Tag: holloway

Review: Kingscastle by Sophia Holloway (2021)

Posted April 8, 2022 by Mary Kingswood in Review / 0 Comments

I’ve read one previous book by this author, The Devil You Know, which I loved apart from one major flaw late on, but the writing was absolutely superb. So it is here, too, and although I had some niggles, they didn’t stop me thoroughly enjoying the book, to the extent that I read it in one sitting.

Here’s the premise: Captain William Hawksmoor is obliged to leave his beloved Royal Navy when both his cousin (of the same name) and his uncle die, leaving him the new Marquis of Athelney. The cousin who had been expected to inherit having been a useless good-for-nothing, the will specified certain conditions, namely, that he should marry and produce an heir within two years. The new Marquis has the same name, so the provisions apply equally to him, and he’s not unwilling. The title, the estate and his obligations he sees as just his duty, and he’s very good at doing his duty. But where will he find a bride? However, when he arrives at his new home, Kingscastle, he meets his aunt, Lady Willoughby Hawksmoor, who is determined that he should marry his cousin, timid and hectored Charlotte, but he finds the much mistreated companion, Eleanor Burgess far more to his liking.

It has to be said that Lady Willoughby Hawksmoor is a real piece of work – think Lady Catherine de Burgh on steroids. She’s so over the top as to be a caricature, but since she is almost the only obstacle to the plain sailing of the romance, I suppose we must give her some latitude. And, to be honest, in an era when women of rank were often both badly educated and accorded great deference, it was inevitable that some would conceive a completely misguided sense of their own importance in the world, and look down on anyone they deemed inferior, their position allowing them to be as rude as they like and get away with it. Neither the daughter, Charlotte, nor the companion, Eleanor, is in any position to gainsay her ladyship in the slightest.

Lord Athelney is a straightforward and pragmatic soul, and so it isn’t very long before he’s proposing to Eleanor, not any romantic sense, but as a way for him to fulfil the terms of the will and for her to escape her difficult circumstances. But he makes it clear that he likes and admires her, and that he thinks they can make a good marriage out of it that will content them both. And she turns him down. Of course she does. Why would she do that? Because she wants him to love her, naturally. It’s not enough for him to like her, she’s holding out for something more. At this point, I want to sit her down and berate her for her utter stupidity. She has nothing at all in her life except a miserable existence as a punching ball for Lady Willoughby, which is likely to see her dismissed without a reference very soon. And then she will have no future at all except that of increasing poverty and a desperate old age. Turning down a marquis is utter madness.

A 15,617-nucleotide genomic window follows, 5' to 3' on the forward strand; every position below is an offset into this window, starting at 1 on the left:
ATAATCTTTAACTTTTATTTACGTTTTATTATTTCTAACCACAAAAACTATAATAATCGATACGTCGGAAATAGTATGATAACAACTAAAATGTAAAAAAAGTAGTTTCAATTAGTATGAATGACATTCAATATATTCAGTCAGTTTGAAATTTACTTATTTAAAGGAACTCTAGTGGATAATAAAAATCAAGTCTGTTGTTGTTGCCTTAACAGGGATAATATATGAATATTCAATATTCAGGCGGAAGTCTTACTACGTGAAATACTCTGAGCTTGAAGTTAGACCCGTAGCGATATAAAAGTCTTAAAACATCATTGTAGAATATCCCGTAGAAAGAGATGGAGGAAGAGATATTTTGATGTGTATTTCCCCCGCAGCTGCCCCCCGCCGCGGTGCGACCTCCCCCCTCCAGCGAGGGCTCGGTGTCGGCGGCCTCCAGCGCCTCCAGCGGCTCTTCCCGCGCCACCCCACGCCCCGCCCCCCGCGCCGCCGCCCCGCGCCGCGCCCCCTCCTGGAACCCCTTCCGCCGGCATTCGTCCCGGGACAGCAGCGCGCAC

I had the same issue with Georgette Heyer’s Sprig Muslin, where Lady Hester has been in love with the hero for years, and rejects his pragmatic proposal for the same reason – because she’s holding out for love. At least in that case, although she was very much unappreciated by her family, she didn’t have the dire spectre of poverty looming over her. Eleanor has no such excuse.

However, thank heavens for a hero who knows what he wants and is prepared to wait for the heroine to decide what she wants, too. Of course, there are obstacles a-plenty, mainly the ever odious Lady Willoughby, but also a major misunderstanding between hero and heroine. The author has to jump through hoops a little to make this work, but she succeeds pretty well. I’m not at all a fan of the Great Misunderstanding but at least this one felt credible. There are also some melodramatic moments where the hero gets to shine and be… well, heroic. Which is fine. I’m all for heroic heroes, and Lord Athelney is a fine example of the species.

Despite the niggle about Eleanor’s stupid refusal of the first offer, I’m happy to let it go, partly because the book would be a novella if she did the sensible thing, but mainly because there’s so much else to love about this book. The writing is awesome, authentically Austen-esque without ever descending into the impenetrable, there’s some splendid banter between the protagonists, there’s a charming little side romance as a bonus, and the book is funny. I can forgive a book almost any sin if it makes me laugh, and this one did. The scene where Lord Athelney disposes of the two less-than-respectable ladies is utterly brilliant, and I particularly enjoyed the little nautical phrases that kept cropping up with the two naval men. Describing the approach to a proposal as a ‘coming alongside manoeuvre’ is delicious. I’ve only encountered one other book which got this right, although less subtly than Holloway (None So Blind by Sarah Waldock, where one character described a ball as ‘fleet manoeuvres under full sail’).

Altogether, I found this to be a fine read, and I can’t give it less than five stars. Highly recommended for anyone yearning for the authentic Regency experience.


Review: The Devil You Know by Sophia Holloway (2017)

Posted March 9, 2022 by Mary Kingswood in Review / 0 Comments

Such a frustrating book – beautifully written in every way, and near perfect up to roughly the 75% mark, and then things went a bit pear-shaped. It didn’t ruin the book for me, and I’ll certainly look out for more by this author, but it was disappointing.